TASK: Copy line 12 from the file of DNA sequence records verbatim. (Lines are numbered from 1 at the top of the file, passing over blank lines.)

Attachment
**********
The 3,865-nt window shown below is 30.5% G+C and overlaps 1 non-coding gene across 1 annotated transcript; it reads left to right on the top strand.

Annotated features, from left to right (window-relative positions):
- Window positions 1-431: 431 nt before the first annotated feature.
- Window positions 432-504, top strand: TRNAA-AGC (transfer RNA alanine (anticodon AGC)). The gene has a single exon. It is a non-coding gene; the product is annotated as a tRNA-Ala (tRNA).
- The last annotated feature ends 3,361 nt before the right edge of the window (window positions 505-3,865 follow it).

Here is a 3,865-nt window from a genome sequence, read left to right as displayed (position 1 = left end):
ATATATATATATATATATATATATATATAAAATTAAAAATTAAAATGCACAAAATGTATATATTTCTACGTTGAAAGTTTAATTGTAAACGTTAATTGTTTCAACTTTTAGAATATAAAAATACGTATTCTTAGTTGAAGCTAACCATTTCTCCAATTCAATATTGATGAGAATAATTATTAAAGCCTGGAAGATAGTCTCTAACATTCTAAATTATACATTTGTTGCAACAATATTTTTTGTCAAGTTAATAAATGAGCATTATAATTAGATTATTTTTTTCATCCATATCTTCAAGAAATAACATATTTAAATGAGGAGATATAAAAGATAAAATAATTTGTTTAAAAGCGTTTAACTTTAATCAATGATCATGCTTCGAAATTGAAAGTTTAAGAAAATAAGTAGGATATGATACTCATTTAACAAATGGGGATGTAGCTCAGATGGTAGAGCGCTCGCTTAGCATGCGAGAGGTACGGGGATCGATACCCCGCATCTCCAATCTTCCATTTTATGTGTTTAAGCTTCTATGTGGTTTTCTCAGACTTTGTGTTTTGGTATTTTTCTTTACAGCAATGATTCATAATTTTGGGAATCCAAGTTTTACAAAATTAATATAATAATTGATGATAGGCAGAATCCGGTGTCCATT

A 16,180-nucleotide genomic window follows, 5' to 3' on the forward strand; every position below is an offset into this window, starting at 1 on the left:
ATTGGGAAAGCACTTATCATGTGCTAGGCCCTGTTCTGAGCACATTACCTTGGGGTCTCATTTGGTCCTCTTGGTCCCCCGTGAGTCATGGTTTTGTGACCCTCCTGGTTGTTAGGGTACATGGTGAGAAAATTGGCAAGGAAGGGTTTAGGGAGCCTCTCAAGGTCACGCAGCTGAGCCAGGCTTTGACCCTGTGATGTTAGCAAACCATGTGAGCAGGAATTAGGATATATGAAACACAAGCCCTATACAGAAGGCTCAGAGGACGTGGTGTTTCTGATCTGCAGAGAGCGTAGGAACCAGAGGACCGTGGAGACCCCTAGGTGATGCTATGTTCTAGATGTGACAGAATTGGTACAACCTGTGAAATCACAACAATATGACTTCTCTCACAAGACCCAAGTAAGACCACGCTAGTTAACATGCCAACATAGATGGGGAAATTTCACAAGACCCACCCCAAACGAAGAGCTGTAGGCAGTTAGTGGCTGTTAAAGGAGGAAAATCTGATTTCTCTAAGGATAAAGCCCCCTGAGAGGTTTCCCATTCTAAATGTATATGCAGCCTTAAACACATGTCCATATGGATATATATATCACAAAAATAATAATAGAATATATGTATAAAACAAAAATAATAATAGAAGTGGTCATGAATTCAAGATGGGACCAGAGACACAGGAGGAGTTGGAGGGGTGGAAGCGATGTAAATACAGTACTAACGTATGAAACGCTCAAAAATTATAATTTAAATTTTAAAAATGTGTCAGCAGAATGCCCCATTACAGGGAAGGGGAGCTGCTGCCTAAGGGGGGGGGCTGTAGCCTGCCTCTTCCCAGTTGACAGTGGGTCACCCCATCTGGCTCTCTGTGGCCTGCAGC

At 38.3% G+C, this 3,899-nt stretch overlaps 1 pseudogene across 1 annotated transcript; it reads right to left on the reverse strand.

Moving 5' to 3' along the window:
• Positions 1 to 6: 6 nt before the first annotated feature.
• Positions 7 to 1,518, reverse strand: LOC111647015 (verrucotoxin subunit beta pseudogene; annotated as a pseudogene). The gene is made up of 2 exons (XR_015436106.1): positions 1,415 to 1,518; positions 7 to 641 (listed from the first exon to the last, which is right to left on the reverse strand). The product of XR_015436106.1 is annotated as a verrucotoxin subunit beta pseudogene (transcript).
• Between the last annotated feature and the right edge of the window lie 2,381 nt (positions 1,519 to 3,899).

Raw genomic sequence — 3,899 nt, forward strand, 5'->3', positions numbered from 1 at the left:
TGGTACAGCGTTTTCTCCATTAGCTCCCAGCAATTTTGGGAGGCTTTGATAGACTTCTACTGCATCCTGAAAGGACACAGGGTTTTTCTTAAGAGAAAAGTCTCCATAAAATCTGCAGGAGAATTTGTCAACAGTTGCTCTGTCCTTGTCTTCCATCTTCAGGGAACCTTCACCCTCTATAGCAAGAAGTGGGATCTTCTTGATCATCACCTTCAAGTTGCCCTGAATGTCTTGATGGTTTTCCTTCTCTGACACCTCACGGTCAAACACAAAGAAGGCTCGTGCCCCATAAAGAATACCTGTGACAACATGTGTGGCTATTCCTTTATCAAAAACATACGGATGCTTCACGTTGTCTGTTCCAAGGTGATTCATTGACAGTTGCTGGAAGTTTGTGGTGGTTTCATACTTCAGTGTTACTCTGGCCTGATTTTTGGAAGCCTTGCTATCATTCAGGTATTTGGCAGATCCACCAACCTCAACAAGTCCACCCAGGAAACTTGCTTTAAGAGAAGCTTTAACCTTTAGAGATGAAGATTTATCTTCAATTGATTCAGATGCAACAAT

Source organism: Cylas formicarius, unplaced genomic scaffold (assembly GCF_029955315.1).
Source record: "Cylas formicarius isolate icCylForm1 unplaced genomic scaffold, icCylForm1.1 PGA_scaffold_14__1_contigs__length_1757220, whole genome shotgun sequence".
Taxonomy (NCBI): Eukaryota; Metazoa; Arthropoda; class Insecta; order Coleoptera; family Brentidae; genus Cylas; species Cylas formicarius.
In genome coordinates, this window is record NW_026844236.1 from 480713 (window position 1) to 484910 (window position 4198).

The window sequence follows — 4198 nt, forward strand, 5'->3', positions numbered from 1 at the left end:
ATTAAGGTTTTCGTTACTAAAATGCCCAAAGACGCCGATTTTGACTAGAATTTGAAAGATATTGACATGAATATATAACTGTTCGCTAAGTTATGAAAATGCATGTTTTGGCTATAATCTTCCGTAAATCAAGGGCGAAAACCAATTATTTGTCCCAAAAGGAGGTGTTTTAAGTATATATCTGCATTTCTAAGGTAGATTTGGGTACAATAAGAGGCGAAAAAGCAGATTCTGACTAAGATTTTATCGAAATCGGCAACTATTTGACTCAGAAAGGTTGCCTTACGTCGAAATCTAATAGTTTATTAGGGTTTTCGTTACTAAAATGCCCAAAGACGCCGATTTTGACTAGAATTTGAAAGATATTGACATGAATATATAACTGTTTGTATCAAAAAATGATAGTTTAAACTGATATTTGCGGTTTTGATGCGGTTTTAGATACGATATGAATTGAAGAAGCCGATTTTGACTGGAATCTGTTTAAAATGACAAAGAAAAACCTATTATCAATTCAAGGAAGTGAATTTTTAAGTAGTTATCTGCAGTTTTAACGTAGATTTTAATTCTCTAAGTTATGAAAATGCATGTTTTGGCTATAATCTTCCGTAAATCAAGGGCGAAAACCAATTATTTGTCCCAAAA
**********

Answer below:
• Positions 1 to 6: 6 nt before the first annotated feature.